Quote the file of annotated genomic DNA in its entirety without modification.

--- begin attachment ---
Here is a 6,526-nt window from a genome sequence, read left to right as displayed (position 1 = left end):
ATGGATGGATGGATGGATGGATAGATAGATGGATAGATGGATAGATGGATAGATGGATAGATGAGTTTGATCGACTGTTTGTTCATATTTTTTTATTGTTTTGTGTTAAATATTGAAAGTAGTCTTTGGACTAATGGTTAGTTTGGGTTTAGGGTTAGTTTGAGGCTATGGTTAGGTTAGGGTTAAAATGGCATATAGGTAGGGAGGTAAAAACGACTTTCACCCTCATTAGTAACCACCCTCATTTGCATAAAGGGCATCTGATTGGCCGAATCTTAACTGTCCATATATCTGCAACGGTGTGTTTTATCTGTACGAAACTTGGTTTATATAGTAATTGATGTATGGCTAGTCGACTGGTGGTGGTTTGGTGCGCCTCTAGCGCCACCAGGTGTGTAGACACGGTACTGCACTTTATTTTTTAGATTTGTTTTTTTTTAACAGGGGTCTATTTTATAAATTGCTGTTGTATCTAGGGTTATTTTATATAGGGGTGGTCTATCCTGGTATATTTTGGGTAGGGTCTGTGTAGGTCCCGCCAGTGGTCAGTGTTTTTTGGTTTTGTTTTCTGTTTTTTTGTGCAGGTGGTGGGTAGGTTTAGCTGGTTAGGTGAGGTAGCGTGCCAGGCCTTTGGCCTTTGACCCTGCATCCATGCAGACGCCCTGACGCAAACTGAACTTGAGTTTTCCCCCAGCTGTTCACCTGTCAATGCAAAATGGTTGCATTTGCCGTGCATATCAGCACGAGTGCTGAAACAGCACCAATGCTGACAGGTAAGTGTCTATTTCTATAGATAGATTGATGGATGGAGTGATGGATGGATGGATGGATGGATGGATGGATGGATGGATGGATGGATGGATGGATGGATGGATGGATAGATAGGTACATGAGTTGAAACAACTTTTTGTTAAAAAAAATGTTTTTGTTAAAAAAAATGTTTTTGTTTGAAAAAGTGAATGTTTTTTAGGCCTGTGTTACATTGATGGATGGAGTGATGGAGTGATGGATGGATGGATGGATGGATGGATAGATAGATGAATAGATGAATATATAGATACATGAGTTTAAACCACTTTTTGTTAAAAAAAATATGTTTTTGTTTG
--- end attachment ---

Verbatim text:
Here is a 6,526-nt window from a genome sequence, read left to right as displayed (position 1 = left end):
ATGGATGGATGGATGGATGGATAGATAGATGGATAGATGGATAGATGGATAGATGGATAGATGAGTTTGATCGACTGTTTGTTCATATTTTTTTATTGTTTTGTGTTAAATATTGAAAGTAGTCTTTGGACTAATGGTTAGTTTGGGTTTAGGGTTAGTTTGAGGCTATGGTTAGGTTAGGGTTAAAATGGCATATAGGTAGGGAGGTAAAAACGACTTTCACCCTCATTAGTAACCACCCTCATTTGCATAAAGGGCATCTGATTGGCCGAATCTTAACTGTCCATATATCTGCAACGGTGTGTTTTATCTGTACGAAACTTGGTTTATATAGTAATTGATGTATGGCTAGTCGACTGGTGGTGGTTTGGTGCGCCTCTAGCGCCACCAGGTGTGTAGACACGGTACTGCACTTTATTTTTTAGATTTGTTTTTTTTTAACAGGGGTCTATTTTATAAATTGCTGTTGTATCTAGGGTTATTTTATATAGGGGTGGTCTATCCTGGTATATTTTGGGTAGGGTCTGTGTAGGTCCCGCCAGTGGTCAGTGTTTTTTGGTTTTGTTTTCTGTTTTTTTGTGCAGGTGGTGGGTAGGTTTAGCTGGTTAGGTGAGGTAGCGTGCCAGGCCTTTGGCCTTTGACCCTGCATCCATGCAGACGCCCTGACGCAAACTGAACTTGAGTTTTCCCCCAGCTGTTCACCTGTCAATGCAAAATGGTTGCATTTGCCGTGCATATCAGCACGAGTGCTGAAACAGCACCAATGCTGACAGGTAAGTGTCTATTTCTATAGATAGATTGATGGATGGAGTGATGGATGGATGGATGGATGGATGGATGGATGGATGGATGGATGGATGGATGGATGGATGGATGGATAGATAGGTACATGAGTTGAAACAACTTTTTGTTAAAAAAAATGTTTTTGTTAAAAAAAATGTTTTTGTTTGAAAAAGTGAATGTTTTTTAGGCCTGTGTTACATTGATGGATGGAGTGATGGAGTGATGGATGGATGGATGGATGGATGGATAGATAGATGAATAGATGAATATATAGATACATGAGTTTAAACCACTTTTTGTTAAAAAAAATATGTTTTTGTTTG